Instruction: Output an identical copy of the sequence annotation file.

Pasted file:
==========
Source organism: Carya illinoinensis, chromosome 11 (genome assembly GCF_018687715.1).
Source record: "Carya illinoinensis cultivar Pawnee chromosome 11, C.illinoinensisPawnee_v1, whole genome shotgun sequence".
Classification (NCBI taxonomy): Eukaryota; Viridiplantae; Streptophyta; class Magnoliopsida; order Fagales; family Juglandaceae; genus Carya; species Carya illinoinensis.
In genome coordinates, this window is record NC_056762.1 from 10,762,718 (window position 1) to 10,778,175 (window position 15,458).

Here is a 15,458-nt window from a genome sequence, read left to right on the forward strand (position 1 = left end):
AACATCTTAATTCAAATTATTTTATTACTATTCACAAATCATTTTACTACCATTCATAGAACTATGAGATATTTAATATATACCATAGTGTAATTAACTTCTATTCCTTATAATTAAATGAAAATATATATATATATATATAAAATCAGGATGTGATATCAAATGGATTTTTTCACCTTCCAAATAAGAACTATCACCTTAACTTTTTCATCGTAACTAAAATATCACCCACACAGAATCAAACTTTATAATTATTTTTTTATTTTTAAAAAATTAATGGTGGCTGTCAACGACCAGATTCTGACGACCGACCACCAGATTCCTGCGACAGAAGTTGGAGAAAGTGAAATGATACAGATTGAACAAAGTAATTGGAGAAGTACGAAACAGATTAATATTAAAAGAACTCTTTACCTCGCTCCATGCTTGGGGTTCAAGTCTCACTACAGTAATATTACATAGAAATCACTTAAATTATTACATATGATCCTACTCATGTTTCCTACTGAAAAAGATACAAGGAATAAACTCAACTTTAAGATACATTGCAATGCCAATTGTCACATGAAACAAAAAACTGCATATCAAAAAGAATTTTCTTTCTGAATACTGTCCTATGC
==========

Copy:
Source organism: Carya illinoinensis, chromosome 11 (genome assembly GCF_018687715.1).
Source record: "Carya illinoinensis cultivar Pawnee chromosome 11, C.illinoinensisPawnee_v1, whole genome shotgun sequence".
Classification (NCBI taxonomy): Eukaryota; Viridiplantae; Streptophyta; class Magnoliopsida; order Fagales; family Juglandaceae; genus Carya; species Carya illinoinensis.
In genome coordinates, this window is record NC_056762.1 from 10,762,718 (window position 1) to 10,778,175 (window position 15,458).

Here is a 15,458-nt window from a genome sequence, read left to right on the forward strand (position 1 = left end):
AACATCTTAATTCAAATTATTTTATTACTATTCACAAATCATTTTACTACCATTCATAGAACTATGAGATATTTAATATATACCATAGTGTAATTAACTTCTATTCCTTATAATTAAATGAAAATATATATATATATATATAAAATCAGGATGTGATATCAAATGGATTTTTTCACCTTCCAAATAAGAACTATCACCTTAACTTTTTCATCGTAACTAAAATATCACCCACACAGAATCAAACTTTATAATTATTTTTTTATTTTTAAAAAATTAATGGTGGCTGTCAACGACCAGATTCTGACGACCGACCACCAGATTCCTGCGACAGAAGTTGGAGAAAGTGAAATGATACAGATTGAACAAAGTAATTGGAGAAGTACGAAACAGATTAATATTAAAAGAACTCTTTACCTCGCTCCATGCTTGGGGTTCAAGTCTCACTACAGTAATATTACATAGAAATCACTTAAATTATTACATATGATCCTACTCATGTTTCCTACTGAAAAAGATACAAGGAATAAACTCAACTTTAAGATACATTGCAATGCCAATTGTCACATGAAACAAAAAACTGCATATCAAAAAGAATTTTCTTTCTGAATACTGTCCTATGC